FTL – A Quick Overview

 

Faster than light travel (FTL) is a(n as-yet) fictional trope that is used to allow stories to happen on scales larger than a single solar system.  Nothing we’ve found so far indicates that faster than light travel is possible, let alone practical, but it makes things like Star Wars, Star Trek, and Battlestar Galactica possible as stories.

As noted on TV Tropes, there are three broad ‘favorites’ when it comes to FTL:

  • “Warp” Drives: the ship distorts space around it to go really fast, so it stays in this universe but breaks the laws of physics in ways we haven’t figured out how to yet. Star Trek has made this a household word.
  • “Jump” Drives: the ship finds itself in a special point in space, does some math, pushes a button, and appears instantly at its destination.  This is the kind that the Galactica uses.
  • “Hyperdrives”: the ship somehow breaks out of our current universe into a place where the ‘speed of light’ is faster.  Star Wars and Hitchhikers Guide to the Galaxy prefer this type of FTL.

Overall, the actual mechanics don’t effect the story, but it’s an interesting topic in and of itself.  For as much information as you could possibly want, the fantastic website Atomic Rockets has a large page on it: http://www.projectrho.com/public_html/rocket/fasterlight.php

CIC

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The Battlestar Galactica’s Combat Information Center, or CIC, is a medical-theater-like room that acts as the military nerve center and brain of the Galactica.  It is located near the center of the ship, is heavily armored and protected by armed guards, and has a staff of between 35-50 people.

The two highest ranking officers on the ship, Commander Adama and Colonel Tigh, typically stand at the center of the auditorium around the Command Board.  This position lets them hear status reports from around the room, and issue orders to the entire ship.

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Various pods of workstations provide seating for the rest of the staff.  These stations are grouped by function.  We see Navigation crew sitting near other navigation crew, weapons officers near other combat functions, communications near the center, and engineering given a special area up top.

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Phone kiosks are placed throughout the CIC, with two high profile kiosks on the Command Board.  Large display boards and the central Dradis Console provide information to the entire crew of the CIC.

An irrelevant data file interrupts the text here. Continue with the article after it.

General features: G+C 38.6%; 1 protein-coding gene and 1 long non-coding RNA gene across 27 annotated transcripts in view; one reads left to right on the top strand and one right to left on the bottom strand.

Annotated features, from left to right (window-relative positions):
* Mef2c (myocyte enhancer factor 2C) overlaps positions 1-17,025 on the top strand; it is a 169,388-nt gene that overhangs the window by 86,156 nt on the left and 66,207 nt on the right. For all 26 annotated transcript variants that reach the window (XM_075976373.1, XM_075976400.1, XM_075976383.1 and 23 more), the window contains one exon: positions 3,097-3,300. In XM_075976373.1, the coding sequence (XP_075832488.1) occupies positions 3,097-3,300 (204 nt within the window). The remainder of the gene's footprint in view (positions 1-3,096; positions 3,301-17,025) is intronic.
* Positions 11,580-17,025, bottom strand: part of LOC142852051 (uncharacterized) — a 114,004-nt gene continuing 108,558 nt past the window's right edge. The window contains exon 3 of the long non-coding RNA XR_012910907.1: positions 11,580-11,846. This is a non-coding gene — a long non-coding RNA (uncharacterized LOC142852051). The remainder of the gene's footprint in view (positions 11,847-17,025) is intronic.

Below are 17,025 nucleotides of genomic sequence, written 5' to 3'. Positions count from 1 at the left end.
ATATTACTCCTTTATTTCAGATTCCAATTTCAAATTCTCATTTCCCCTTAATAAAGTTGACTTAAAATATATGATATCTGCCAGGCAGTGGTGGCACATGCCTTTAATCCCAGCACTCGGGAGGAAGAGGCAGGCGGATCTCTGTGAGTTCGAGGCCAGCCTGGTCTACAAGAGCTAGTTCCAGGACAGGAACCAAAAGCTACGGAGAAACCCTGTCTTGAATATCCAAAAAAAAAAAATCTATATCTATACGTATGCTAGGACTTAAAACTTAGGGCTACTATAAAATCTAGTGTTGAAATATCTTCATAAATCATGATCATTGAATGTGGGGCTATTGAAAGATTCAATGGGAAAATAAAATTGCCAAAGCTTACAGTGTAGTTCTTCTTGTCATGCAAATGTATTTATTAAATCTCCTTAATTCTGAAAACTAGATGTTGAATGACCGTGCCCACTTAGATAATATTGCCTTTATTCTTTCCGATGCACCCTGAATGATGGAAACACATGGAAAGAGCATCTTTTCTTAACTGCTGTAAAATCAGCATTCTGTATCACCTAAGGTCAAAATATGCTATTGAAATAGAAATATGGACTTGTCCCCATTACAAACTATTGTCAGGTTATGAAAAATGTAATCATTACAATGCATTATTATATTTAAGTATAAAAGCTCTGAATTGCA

Organized Chaos

The CIC is dealing with a lot of information from all over the ship and trying to relate it to the lead officers who are making decisions.  There is a lot of activity related to this information overload, but the design of the CIC has organized it into a reasonably effective flow.

Teams communicate with each other, then that decision flows forward to lead officers, who relate it to Admiral Adama.
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Orders flow in the opposite direction.

Admiral Adama can very quickly shout out an order from the center of the CIC and have his lead officers hear it all around him.  It can also act as a failsafe: other officers can also hear the same order and act as a confirmation step.  From there, the officers can organize their teams to distribute more detailed orders to the entire ship.

Large screens show information that the entire CIC needs to know, while smaller screens display information for specific crew or groups.

Overall, the stadium-like construction of the CIC works well for the low tech approach that the Galactica takes after.  Without introducing automation and intelligent computer networks onto the bridge, there is little that could be done to improve the workflow.

Battlestar Galactica Overview

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Battlestar Galactica (here meaning the mini series that launched the show, not the 4-season show itself) is based around an extremely large battleship/carrier spaceship and the crew that serves on her.  The Galactica is a vessel more than 50 years old, and was built during a time when humanity was in a life or death struggle with the Cylons—a species of sentient AI and robots.

And, as usual with these reviews:

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The Cylons haven’t been seen since the end of that war, and the Galactica is one of the few ships from that time still operating.  It’s seemingly backwards and simple technology was dictated by the enemy.  Cylons were able to hack into and take over any networked device, which meant that only the simplest weapons could be used to fight them.

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We catch the Galactica just at the end of its life, as it’s about to be decommissioned and turned into a museum.  It is at that moment that the Cylons strike humanity again by firing nuclear weapons at every major city in the 12 Human Colonies.

The entirety of Humanity’s army is quickly scrambled to fight the Cylons, but they have infiltrated the networks that run all of the current weapons and ships that Humanity has available.  By the end of the first episode, only the Galactica (that survived due to it’s old design) and a small flotilla of civilian ships has survived.

The Galactica and its crew then spend the rest of the miniseries attempting to fight their way out of the Cylon ambush to safety.